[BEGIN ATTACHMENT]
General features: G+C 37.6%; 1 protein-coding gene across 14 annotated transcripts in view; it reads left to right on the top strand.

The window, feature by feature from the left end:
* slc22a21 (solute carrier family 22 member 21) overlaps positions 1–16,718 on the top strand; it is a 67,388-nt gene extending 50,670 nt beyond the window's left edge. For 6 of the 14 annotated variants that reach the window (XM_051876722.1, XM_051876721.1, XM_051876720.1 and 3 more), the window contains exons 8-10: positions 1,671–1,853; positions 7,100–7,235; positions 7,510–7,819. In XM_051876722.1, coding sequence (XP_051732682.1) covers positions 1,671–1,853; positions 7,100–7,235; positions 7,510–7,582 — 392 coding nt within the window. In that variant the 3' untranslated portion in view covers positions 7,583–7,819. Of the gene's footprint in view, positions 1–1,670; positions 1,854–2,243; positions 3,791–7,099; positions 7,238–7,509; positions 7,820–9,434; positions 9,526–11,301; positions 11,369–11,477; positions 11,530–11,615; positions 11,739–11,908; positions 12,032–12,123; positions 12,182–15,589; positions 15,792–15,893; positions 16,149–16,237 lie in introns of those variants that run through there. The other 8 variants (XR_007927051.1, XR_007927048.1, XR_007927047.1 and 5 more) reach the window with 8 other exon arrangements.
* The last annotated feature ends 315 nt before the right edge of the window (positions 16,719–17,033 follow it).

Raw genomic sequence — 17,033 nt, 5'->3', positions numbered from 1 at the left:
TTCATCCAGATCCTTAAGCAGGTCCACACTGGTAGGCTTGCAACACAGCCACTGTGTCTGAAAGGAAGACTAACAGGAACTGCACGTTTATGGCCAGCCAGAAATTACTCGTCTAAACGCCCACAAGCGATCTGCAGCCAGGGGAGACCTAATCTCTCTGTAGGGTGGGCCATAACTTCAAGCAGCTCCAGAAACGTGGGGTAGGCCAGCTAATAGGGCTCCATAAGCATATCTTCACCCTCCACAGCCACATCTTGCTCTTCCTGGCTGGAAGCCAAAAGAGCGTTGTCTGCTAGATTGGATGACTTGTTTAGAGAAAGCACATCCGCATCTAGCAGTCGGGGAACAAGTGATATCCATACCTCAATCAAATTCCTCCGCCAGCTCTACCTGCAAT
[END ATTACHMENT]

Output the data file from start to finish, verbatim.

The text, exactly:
General features: G+C 37.6%; 1 protein-coding gene across 14 annotated transcripts in view; it reads left to right on the top strand.

The window, feature by feature from the left end:
* slc22a21 (solute carrier family 22 member 21) overlaps positions 1–16,718 on the top strand; it is a 67,388-nt gene extending 50,670 nt beyond the window's left edge. For 6 of the 14 annotated variants that reach the window (XM_051876722.1, XM_051876721.1, XM_051876720.1 and 3 more), the window contains exons 8-10: positions 1,671–1,853; positions 7,100–7,235; positions 7,510–7,819. In XM_051876722.1, coding sequence (XP_051732682.1) covers positions 1,671–1,853; positions 7,100–7,235; positions 7,510–7,582 — 392 coding nt within the window. In that variant the 3' untranslated portion in view covers positions 7,583–7,819. Of the gene's footprint in view, positions 1–1,670; positions 1,854–2,243; positions 3,791–7,099; positions 7,238–7,509; positions 7,820–9,434; positions 9,526–11,301; positions 11,369–11,477; positions 11,530–11,615; positions 11,739–11,908; positions 12,032–12,123; positions 12,182–15,589; positions 15,792–15,893; positions 16,149–16,237 lie in introns of those variants that run through there. The other 8 variants (XR_007927051.1, XR_007927048.1, XR_007927047.1 and 5 more) reach the window with 8 other exon arrangements.
* The last annotated feature ends 315 nt before the right edge of the window (positions 16,719–17,033 follow it).

Raw genomic sequence — 17,033 nt, 5'->3', positions numbered from 1 at the left:
TTCATCCAGATCCTTAAGCAGGTCCACACTGGTAGGCTTGCAACACAGCCACTGTGTCTGAAAGGAAGACTAACAGGAACTGCACGTTTATGGCCAGCCAGAAATTACTCGTCTAAACGCCCACAAGCGATCTGCAGCCAGGGGAGACCTAATCTCTCTGTAGGGTGGGCCATAACTTCAAGCAGCTCCAGAAACGTGGGGTAGGCCAGCTAATAGGGCTCCATAAGCATATCTTCACCCTCCACAGCCACATCTTGCTCTTCCTGGCTGGAAGCCAAAAGAGCGTTGTCTGCTAGATTGGATGACTTGTTTAGAGAAAGCACATCCGCATCTAGCAGTCGGGGAACAAGTGATATCCATACCTCAATCAAATTCCTCCGCCAGCTCTACCTGCAAT